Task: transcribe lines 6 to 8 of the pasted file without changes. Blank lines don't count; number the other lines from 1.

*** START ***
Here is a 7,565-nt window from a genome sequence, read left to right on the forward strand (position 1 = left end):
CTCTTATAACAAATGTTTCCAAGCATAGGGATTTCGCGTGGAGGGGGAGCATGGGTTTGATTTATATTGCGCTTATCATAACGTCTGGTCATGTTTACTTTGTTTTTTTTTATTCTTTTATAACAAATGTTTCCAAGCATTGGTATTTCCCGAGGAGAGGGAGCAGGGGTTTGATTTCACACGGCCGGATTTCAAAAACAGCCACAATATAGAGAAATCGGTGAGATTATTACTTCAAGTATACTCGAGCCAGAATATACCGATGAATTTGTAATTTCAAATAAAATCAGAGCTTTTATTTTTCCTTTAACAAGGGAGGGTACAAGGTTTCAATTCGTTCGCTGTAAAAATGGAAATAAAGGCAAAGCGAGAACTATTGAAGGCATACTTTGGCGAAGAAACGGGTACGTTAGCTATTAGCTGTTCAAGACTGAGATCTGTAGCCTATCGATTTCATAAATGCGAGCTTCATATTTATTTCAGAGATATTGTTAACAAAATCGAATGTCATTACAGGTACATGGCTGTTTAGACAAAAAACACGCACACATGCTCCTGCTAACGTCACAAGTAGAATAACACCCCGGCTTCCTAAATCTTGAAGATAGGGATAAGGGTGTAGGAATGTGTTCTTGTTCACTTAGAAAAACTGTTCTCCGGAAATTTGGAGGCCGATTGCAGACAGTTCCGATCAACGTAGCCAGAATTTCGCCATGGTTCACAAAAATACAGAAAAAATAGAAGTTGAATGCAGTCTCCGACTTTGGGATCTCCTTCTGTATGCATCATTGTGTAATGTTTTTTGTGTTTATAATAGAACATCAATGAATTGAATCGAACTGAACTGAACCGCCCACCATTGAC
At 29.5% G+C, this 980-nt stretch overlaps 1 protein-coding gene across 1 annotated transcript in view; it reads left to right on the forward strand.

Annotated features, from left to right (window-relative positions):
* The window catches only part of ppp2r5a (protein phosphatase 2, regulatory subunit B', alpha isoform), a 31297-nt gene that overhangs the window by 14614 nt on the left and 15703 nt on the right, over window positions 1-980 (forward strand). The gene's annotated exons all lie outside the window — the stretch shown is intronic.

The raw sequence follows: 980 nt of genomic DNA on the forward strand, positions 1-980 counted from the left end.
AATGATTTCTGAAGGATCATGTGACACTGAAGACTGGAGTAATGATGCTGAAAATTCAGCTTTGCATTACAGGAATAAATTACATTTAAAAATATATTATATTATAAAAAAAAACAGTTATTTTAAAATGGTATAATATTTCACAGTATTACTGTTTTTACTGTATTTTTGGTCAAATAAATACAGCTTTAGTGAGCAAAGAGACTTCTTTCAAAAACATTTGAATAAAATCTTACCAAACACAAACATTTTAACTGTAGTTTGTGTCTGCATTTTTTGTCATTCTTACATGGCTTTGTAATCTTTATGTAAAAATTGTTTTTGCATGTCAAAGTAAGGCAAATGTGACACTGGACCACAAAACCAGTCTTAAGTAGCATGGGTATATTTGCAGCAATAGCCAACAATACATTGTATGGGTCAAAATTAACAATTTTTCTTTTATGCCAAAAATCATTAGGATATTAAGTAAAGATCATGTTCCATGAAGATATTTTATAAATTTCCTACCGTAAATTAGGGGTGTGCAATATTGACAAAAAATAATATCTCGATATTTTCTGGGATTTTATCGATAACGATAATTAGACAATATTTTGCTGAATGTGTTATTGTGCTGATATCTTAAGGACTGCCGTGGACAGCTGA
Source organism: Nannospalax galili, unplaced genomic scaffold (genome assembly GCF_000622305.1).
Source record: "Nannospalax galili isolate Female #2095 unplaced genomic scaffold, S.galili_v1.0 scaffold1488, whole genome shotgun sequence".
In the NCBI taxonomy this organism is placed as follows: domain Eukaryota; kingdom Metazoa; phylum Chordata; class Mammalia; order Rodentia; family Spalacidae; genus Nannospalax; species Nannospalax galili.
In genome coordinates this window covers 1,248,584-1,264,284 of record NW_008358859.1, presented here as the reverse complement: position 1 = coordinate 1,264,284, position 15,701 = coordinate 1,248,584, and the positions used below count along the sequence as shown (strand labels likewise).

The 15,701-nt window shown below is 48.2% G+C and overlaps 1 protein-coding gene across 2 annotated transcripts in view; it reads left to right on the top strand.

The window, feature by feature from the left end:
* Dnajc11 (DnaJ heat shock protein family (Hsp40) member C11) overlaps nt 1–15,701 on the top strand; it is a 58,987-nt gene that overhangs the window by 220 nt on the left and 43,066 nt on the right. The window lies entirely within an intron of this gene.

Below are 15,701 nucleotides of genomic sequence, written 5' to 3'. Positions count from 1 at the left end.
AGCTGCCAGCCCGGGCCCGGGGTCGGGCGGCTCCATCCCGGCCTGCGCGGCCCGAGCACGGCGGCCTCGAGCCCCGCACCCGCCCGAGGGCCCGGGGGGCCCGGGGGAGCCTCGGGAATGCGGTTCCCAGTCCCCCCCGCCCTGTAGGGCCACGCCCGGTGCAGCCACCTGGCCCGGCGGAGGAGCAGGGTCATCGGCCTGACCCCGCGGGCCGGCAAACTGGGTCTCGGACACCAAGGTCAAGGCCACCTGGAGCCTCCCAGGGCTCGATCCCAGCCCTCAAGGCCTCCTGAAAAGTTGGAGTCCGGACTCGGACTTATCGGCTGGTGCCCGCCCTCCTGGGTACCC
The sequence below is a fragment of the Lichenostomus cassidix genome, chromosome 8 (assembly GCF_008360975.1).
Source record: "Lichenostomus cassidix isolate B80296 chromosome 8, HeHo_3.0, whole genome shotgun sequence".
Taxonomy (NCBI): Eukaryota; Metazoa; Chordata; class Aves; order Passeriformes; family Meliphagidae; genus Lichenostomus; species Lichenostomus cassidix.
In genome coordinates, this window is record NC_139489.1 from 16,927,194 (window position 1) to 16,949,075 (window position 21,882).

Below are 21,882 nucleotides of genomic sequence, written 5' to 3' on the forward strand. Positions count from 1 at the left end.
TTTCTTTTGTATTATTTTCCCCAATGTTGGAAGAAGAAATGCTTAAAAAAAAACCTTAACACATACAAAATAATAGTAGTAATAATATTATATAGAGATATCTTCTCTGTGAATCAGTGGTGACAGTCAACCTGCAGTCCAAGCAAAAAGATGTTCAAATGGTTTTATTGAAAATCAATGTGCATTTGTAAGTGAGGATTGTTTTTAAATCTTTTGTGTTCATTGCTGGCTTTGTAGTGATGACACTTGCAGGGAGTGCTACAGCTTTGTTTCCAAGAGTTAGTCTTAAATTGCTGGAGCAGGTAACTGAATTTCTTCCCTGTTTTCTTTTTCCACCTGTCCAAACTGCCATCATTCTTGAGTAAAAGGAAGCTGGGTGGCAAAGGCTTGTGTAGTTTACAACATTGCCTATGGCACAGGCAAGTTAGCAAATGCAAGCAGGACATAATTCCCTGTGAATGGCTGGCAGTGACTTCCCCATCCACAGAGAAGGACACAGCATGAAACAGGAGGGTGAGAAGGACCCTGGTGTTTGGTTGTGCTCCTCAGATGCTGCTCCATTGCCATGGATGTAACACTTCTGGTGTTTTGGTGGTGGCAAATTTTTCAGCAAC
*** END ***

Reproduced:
The raw sequence follows: 980 nt of genomic DNA on the forward strand, positions 1-980 counted from the left end.
AATGATTTCTGAAGGATCATGTGACACTGAAGACTGGAGTAATGATGCTGAAAATTCAGCTTTGCATTACAGGAATAAATTACATTTAAAAATATATTATATTATAAAAAAAAACAGTTATTTTAAAATGGTATAATATTTCACAGTATTACTGTTTTTACTGTATTTTTGGTCAAATAAATACAGCTTTAGTGAGCAAAGAGACTTCTTTCAAAAACATTTGAATAAAATCTTACCAAACACAAACATTTTAACTGTAGTTTGTGTCTGCATTTTTTGTCATTCTTACATGGCTTTGTAATCTTTATGTAAAAATTGTTTTTGCATGTCAAAGTAAGGCAAATGTGACACTGGACCACAAAACCAGTCTTAAGTAGCATGGGTATATTTGCAGCAATAGCCAACAATACATTGTATGGGTCAAAATTAACAATTTTTCTTTTATGCCAAAAATCATTAGGATATTAAGTAAAGATCATGTTCCATGAAGATATTTTATAAATTTCCTACCGTAAATTAGGGGTGTGCAATATTGACAAAAAATAATATCTCGATATTTTCTGGGATTTTATCGATAACGATAATTAGACAATATTTTGCTGAATGTGTTATTGTGCTGATATCTTAAGGACTGCCGTGGACAGCTGA
Source organism: Nannospalax galili, unplaced genomic scaffold (genome assembly GCF_000622305.1).